A 10 year old girl sits on her bed and on the desk behind her is a framed certificate clearly identifying her name, the school she attends and the city she lives in.
The girl innocently looks at her computer and responds to questions on the screen with no understanding that who she is talking to is clearly a stranger. “Do you play sport?”
“Yes, I play soccer and I dance.”
“Do you have a boyfriend?”
She is chatting online and is wearing only her swimmers, as it is a hot day.
What’s wrong with this picture? Mainly the fact that the girl has no idea who is on the other end of her internet connection. For example, she has no idea who I am, but I am looking into her bedroom watching her answer increasingly personal questions from hundreds of other anonymous viewers in the name of research.
Welcome to the world of “YouNow,” one of many online video chatrooms we parents need to be aware of. YouNow.com is a website self-professed to provide “the best way to broadcast live and get an audience to watch you”. At any given moment there are thousands of live video feeds, and watching them requires no registration, no age verification and no need for any identification of any sort.
Viewers communicate with the broadcaster through written comments. Broadcasts are organised under various categories sorted by a hashtag (#) with some of the most popular being #dance, #girls, #truthordare and #sleepclub. Broadcasters can earn “likes” from viewers and accumulate “fans”, while advancing in “levels” ultimately encourages or coerces children to do increasingly daring things to avoid losing the attention of their audience.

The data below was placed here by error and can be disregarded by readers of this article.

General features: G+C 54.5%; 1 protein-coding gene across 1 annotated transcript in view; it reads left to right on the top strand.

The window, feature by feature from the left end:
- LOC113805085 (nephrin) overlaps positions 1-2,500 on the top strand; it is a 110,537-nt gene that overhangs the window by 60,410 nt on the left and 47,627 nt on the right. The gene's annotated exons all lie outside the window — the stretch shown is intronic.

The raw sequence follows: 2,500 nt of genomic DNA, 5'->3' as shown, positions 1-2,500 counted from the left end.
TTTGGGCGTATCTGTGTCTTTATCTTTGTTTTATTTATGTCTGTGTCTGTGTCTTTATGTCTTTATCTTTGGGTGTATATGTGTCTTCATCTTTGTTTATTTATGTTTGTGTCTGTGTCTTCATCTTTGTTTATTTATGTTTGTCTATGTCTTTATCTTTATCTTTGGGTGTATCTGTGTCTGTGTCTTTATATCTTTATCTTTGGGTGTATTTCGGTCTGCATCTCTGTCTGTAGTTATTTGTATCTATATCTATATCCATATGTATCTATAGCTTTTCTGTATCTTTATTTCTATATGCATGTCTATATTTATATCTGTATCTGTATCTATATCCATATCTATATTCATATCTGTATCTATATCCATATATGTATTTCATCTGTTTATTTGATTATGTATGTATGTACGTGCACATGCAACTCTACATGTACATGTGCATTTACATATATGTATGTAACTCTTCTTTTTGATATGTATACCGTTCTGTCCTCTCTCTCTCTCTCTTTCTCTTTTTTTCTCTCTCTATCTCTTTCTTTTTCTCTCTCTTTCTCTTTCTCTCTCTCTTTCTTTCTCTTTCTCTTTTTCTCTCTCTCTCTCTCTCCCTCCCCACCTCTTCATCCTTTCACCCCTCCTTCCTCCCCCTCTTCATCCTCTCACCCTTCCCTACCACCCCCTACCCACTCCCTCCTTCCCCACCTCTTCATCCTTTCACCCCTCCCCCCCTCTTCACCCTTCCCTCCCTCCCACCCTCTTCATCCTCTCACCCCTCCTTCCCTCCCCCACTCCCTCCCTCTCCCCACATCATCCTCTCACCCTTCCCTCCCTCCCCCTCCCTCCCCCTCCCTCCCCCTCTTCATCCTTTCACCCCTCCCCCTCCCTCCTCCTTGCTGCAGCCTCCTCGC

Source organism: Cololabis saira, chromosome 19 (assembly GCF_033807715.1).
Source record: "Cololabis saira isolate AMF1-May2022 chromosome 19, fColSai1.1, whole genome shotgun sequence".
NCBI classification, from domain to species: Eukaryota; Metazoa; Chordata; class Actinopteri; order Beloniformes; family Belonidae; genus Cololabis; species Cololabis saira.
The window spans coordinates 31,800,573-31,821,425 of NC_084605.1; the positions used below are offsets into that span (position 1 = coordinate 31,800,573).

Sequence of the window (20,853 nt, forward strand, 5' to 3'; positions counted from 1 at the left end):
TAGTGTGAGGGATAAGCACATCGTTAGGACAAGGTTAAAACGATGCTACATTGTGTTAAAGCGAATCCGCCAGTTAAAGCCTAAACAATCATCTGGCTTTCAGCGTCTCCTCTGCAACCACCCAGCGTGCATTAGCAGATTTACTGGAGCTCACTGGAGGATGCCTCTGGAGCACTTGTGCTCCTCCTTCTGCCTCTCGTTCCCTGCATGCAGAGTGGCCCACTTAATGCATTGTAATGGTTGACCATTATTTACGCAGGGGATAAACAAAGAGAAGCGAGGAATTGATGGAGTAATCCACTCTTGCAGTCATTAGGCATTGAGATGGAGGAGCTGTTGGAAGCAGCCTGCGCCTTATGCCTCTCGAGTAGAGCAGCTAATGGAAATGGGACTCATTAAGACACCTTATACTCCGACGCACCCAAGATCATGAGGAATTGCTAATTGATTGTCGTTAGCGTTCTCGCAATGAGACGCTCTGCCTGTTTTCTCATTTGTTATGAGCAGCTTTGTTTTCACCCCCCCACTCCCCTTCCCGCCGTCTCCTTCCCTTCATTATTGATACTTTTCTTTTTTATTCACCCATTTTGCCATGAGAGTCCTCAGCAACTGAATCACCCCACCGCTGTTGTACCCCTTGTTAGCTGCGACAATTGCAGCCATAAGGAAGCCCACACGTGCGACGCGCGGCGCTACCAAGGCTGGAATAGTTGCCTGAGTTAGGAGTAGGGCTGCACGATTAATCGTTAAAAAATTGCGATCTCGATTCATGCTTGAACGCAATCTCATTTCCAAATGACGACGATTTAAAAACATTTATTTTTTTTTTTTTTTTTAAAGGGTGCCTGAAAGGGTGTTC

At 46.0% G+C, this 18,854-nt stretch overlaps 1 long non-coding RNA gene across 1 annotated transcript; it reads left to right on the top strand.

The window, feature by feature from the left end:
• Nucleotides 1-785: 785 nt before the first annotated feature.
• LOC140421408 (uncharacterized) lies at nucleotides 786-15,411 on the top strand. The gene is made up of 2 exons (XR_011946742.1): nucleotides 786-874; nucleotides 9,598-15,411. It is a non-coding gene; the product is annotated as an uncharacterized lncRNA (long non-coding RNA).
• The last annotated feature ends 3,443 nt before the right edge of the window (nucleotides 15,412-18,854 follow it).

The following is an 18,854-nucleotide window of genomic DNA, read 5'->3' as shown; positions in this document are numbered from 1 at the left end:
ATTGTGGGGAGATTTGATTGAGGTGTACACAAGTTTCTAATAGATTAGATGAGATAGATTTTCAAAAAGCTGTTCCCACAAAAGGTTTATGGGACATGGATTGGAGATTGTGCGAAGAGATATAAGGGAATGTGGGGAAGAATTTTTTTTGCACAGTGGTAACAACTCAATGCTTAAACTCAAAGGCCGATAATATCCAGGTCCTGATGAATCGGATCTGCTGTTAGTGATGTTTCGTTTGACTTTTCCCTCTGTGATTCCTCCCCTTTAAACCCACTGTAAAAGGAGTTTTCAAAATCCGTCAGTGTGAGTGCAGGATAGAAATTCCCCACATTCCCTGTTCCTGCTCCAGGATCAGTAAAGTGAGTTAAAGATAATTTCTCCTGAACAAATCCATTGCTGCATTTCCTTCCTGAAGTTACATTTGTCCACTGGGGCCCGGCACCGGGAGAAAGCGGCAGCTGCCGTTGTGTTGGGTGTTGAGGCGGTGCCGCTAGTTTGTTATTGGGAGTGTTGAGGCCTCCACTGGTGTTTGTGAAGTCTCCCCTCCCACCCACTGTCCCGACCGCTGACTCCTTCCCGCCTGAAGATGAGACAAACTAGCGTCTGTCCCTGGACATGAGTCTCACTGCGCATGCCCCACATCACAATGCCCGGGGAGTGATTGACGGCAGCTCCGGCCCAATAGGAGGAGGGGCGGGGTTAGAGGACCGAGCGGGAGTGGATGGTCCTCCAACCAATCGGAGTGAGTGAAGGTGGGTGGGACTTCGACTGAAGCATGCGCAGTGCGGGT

However, prohibited but commonly seen behaviours I witnessed include girls frequently flashing their breasts or underwear in response to viewers demands, threats, taunts and insults, swearing and underage drinking.
Whether YouNow’s lack of policing of their website is a deliberate choice by the developers or perhaps they would claim it’s the difficulty of supervising thousands of live streams simultaneously … I do not know? But what I do know and what is clear, is that their guidelines exist in theory alone.
What is also clear, is that many children are inviting the world anonymously into their bedrooms, naively sharing their identity, privacy and intimacy with strangers. YouNow also exists as a smartphone app, enabling children to broadcast from virtually anywhere and negating crucial parental supervision.
YouNow’s style of personal broadcasting represents a new kind of internet peril, and it is imperative that awareness among parents grows. Children need to be aware of the risks and to have clear guidelines for safe behaviour.
For a young child, in the safety of his/her own house and his/her own room, the adoration of strangers can hold strong allure and the unknown people at the other end of the internet might not seem real. But the risks being faced and the risks being taken are very real.
I hope that a serious or tragic event is not needed to trigger the much need scrutiny of this video chat site and many others like it. This, parents, is without doubt our worst nightmare!
Caroline Bleechmore, Cyber Safety Advocate